Date: Nov 26, 2018
Authors: Andrea Fernández Aponte, Allison O'Connor
At least 342 community leaders have been murdered in Colombia since January 2016, including 93 since the start of this year. Colombian human rights activists demand action from their government to stop the violence. And they will not be silenced: “Ni un minuto de silencio”—“Not a minute of silence”—as they honor these leaders and work to build a peaceful and just society.
To respond to this emergency situation, in September 2018, the Latin America Working Group, along with the Center for Justice and International Law, the Colombia Human Rights Committee, the Washington Office on Latin America, and the Colectivo de Abogados José Alvear Restrepo, hosted a delegation of human rights defenders and filmmakers from Colombia to present a new documentary titled They’re Killing Us (Nos Están Matando). The film follows two social leaders, Héctor Marino Carabalí and Feliciano Valencia, who are risking their lives to protect their communities. Through their stories, the documentary calls attention to the dangers human rights defenders in Colombia face every day. As noted in the film, in Colombia, a social leader is killed every 4 days.
At the documentary’s Washington, D.C. premiere before a packed house at Busboys and Poets, Héctor Marino Carabalí began his remarks with a message to those who had come before him. As he stood in front of images of Mahatma Gandhi, the Dalai Lama, and Martin Luther King, Jr., he said, “I ask permission of my ancestors and my elders as we begin this event. I consider this a historic and sacred place. I knew that as soon as I walked through the door and saw these leaders who have fought for human rights, for life, for fraternity, and for peace.” Héctor is an Afro-descendent social leader from Northern Cauca and founding member of Renacer Siglo XXI, a victims’ rights group.
Héctor explained that the very reason the Colombian government and the FARC even came to sit together to negotiate in Havana “was not because of their own will, but more so because of the demands of organized groups and the historical struggles we—the indigenous, peasants, and Afro-descendants—have had. We’ve defended the accords with our very lives, and it worries us now that there are initiatives that go against the peace accords.” Warning that the accords are in jeopardy of being dismantled and ignored under the new government of Colombian President Iván Duque, Héctor called upon the audience to share a “message of solidarity.” He and human rights activists Soraya Gutierrez and Marco Romero brought one simple, clear message: to stop the violence against community leaders and human rights defenders and implement the historic peace accords faithfully and fully. The Colombian government must carry out the reforms promised in the agreement and bring the civilian part of the state into the conflict zones.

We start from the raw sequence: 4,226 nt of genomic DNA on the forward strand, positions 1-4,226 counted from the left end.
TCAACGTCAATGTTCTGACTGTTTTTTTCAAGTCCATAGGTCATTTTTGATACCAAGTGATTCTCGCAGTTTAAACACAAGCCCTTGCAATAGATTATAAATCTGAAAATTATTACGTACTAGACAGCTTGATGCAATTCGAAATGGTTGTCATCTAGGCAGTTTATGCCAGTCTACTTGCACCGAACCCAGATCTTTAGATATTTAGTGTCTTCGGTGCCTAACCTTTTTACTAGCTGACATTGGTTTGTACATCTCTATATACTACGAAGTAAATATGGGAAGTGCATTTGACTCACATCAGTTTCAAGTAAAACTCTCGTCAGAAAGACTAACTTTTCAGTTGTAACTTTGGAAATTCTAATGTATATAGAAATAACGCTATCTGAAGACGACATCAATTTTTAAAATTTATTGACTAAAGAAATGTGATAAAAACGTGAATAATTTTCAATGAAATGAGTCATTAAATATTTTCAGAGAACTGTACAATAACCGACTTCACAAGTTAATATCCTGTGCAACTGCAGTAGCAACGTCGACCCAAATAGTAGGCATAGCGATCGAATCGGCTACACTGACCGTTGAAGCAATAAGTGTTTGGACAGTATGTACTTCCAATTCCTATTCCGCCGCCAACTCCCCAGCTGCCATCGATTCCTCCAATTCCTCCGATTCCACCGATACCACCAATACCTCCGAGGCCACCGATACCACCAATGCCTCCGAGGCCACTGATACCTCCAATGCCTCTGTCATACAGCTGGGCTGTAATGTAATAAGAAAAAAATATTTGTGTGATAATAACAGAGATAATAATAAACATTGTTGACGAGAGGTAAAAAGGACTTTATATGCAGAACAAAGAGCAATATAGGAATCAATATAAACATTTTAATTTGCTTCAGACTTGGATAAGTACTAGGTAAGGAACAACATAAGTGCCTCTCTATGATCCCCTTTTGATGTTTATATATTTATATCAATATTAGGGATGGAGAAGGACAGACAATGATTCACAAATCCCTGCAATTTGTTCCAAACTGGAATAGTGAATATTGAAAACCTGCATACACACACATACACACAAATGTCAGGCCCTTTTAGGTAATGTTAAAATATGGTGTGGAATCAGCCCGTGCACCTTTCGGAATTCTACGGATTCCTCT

Héctor asked the viewers of the film to “bring this message to the U.S. government and monitor the aid that they offer to support the implementation of the peace programs. President Duque claims that there is no money for the implementation of the accords, but meanwhile, he is seeking money to strengthen the army and security forces… For war, there’s money, but for the implementation of the peace accords, there’s apparently none.”
That same week, the delegation joined Representative Jim McGovern (D-MA) in Congress for another screening of the documentary. Héctor stressed several specific points of the peace accords that he sees as vital for long-lasting peace, yet are endangered by some of the new government’s initiatives. First, he spoke of Point 4 in the accords—which addresses the issue of illicit crop cultivation—emphasizing that the new government should follow what was agreed on. “Past policies have condemned the small farmers, the lowest and smallest link in the illicit chain, and they have ignored the public health aspect,” he noted. He also denounced plans to restart aerial fumigation programs and warned of their harmful effects. Another crucial aspect of the accords Héctor highlighted is Point 1, which outlines a comprehensive rural reform. Héctor said progress on this point is “stopped as of now. We have not had any effective dialogue with the new government to observe the implementation of this plan.” Finally, he called attention to the need to safeguard the specific measures agreed upon to provide reparations and protections to indigenous and Afro-descendant communities.
Toward the end of the discussion, Héctor shared the most recent threat to his life. He recounted that on July 10, he “received death threats from the Black Eagles,” a paramilitary group targeting social leaders in the region, and on July 11 came “the disappearance, torture, and, later, murder of my cousin, with whom I worked in all of the regional and national processes I’ve mentioned.” Héctor then was forced to leave Cauca to protect his family and himself.
His community and his predecessors are the reason he continues to strive for justice. “Many have left us, because they fought for life, for peace, for a better Cauca and a better Colombia. Their bodies are gone, but their fighting spirit is still with each and every one of us.”
Filmmakers Tom Laffay, Emily Wright, and Daniel Bustos hoped They’re Killing Us would call attention to the alarming increase in threats against community leaders like Héctor. As Emily said, “The burden of peace rests on these people, and they’re being killed.”